Alcohol withdrawal is undeniably the most challenging and intimidating part of the recovery process. People who’ve been using alcohol to mute their physical and emotional pain are generally reticent to face this extended period of discomfort. Fear of the unknown can make this first and absolutely essential stage of recovery all the less appealing.
At Mississippi Drug and Alcohol Treatment Center, we’re committed to providing information that allays common detox-related fears. We believe that knowing the alcohol withdrawal timeline gives people a clear understanding of what they can expect, even as it alleviates countless anxieties.
Although detoxing can be difficult, it is not impossible, and it is more than worthwhile. Moreover, when detox is safely performed in a professional and controlled environment, there are countless measures that can be used to make patients more comfortable. This also helps the body expedite its return to normalcy and good health.
Alcohol addiction can affect people in vastly different ways, as can the detox process. For those who’ve spent years consuming large amounts of hard liquor, detoxing can be significantly harder than it might be for someone who’s only recently begun drinking, and who tends to consume far less. In general, however, the alcohol withdrawal timeline starts within six to eight hours of a person’s last drink.
The symptoms of withdrawal often set in aroun 6-8 hours after the last drink. Symptoms may peak within just one day, but for some individuals, these symptoms can heighten in their intensity for up to three days. Among the most important things to know about alcohol detox, is that it should never be performed without medical guidance, and it should never be performed alone. The effects of alcohol detox can be life-threatening in many instances. Unless these effects are properly mitigated, the damage that they cause can be lifelong.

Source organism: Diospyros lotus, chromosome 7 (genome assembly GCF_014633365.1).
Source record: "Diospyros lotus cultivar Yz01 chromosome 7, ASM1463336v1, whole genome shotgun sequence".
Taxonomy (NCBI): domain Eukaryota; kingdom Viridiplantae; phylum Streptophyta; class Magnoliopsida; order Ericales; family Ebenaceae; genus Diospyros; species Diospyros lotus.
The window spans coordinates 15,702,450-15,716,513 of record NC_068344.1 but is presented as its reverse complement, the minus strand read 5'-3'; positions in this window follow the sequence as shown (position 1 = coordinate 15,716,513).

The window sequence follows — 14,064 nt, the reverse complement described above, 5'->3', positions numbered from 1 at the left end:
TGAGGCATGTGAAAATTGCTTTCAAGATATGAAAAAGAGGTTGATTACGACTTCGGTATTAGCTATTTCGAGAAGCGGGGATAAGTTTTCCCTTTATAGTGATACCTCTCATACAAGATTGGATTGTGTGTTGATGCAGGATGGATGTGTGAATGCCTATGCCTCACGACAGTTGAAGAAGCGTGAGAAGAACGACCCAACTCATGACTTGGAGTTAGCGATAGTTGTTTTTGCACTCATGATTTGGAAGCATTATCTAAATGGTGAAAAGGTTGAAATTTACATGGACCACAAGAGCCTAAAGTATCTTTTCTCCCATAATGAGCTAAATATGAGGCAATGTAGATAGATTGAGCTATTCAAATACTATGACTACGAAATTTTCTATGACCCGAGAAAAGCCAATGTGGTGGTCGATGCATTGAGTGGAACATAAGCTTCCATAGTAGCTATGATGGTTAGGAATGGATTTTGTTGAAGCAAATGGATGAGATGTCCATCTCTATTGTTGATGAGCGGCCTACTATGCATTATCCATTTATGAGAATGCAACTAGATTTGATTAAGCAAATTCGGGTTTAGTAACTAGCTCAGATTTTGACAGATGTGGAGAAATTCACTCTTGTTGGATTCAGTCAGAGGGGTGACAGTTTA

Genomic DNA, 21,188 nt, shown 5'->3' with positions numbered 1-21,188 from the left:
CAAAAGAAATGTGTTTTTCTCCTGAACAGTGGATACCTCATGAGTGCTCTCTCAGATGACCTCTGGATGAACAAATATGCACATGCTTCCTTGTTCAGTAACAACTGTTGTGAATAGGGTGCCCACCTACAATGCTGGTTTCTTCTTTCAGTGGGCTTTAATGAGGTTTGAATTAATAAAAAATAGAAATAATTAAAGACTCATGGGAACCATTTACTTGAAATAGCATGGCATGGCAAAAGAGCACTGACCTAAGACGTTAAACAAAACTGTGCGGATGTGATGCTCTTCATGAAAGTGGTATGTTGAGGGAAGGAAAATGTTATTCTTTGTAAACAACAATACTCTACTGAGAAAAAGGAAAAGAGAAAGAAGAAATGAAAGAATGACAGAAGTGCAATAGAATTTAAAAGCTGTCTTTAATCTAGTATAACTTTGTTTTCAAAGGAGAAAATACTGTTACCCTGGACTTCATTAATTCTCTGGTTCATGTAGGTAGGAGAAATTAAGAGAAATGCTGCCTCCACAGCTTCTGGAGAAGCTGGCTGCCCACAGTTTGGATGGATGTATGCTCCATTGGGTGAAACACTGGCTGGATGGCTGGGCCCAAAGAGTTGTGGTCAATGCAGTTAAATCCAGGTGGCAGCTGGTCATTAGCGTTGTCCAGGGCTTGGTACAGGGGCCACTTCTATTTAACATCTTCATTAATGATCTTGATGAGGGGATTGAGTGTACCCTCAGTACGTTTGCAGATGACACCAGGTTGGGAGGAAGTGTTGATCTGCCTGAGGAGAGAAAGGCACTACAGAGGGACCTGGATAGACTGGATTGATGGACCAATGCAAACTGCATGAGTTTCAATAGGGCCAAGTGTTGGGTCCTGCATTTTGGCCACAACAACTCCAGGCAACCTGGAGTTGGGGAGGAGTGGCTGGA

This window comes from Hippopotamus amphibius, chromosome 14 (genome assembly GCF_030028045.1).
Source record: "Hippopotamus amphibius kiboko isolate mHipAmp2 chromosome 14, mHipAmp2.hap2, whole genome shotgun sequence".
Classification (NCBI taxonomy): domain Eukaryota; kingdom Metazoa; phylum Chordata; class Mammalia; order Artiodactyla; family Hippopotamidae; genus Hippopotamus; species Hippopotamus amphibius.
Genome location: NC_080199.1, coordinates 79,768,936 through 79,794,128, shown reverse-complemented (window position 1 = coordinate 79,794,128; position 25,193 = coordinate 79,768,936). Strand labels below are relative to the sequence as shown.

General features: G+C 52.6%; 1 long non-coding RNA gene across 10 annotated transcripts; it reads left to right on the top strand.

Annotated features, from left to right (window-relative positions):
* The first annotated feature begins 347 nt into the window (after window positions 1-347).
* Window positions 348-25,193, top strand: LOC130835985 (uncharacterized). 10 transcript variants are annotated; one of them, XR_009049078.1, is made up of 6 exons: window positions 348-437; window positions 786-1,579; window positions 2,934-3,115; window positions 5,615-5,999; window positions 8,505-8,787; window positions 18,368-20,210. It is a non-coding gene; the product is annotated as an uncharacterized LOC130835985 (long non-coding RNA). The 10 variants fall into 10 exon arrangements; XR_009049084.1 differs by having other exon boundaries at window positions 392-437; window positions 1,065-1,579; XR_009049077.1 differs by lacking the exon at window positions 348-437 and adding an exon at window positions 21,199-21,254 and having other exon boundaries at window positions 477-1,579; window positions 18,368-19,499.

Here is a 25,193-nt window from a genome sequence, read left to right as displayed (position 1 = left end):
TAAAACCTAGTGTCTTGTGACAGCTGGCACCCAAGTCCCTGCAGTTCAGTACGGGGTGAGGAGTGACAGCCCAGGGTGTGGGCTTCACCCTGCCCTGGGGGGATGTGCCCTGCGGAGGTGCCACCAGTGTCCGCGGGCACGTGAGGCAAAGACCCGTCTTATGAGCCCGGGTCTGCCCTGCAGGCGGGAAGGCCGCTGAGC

Understanding What It Means to Withdrawal From Alcohol
When detoxing from alcohol, those living with alcohol use disorder are often most concerned about their cravings, and about the physical and emotional discomfort that they’ll experience by not being able to stop them. However, if you’re addicted to alcohol, your body has become dependent upon it.
Not having a drink will do far more than make you physically and emotionally uncomfortable. It can actually send your entire body into a state of extreme physiological distress. Many people experience rapid and dramatic changes in their vital signs while detoxing. Their heart rates, blood pressure, and blood glucose levels fluctuate wildly.
Those who’ve been drinking for a while are even at risk of experiencing advanced withdrawal symptoms known as delirium tremens. These can include:
Alcohol use stimulates key brain receptors and depresses the central nervous system (CNS). When alcohol is repeatedly consumed and in large amounts, overstimulated brain receptors gradually become desensitized. The number of these receptors also decreases over time, and continued drinking results in both chemical dependence and growing tolerance. As a result, not only do people need to continue drinking in order to maintain some sense of equilibrium, but they also need to drink more alcohol in order to enjoy the same effects.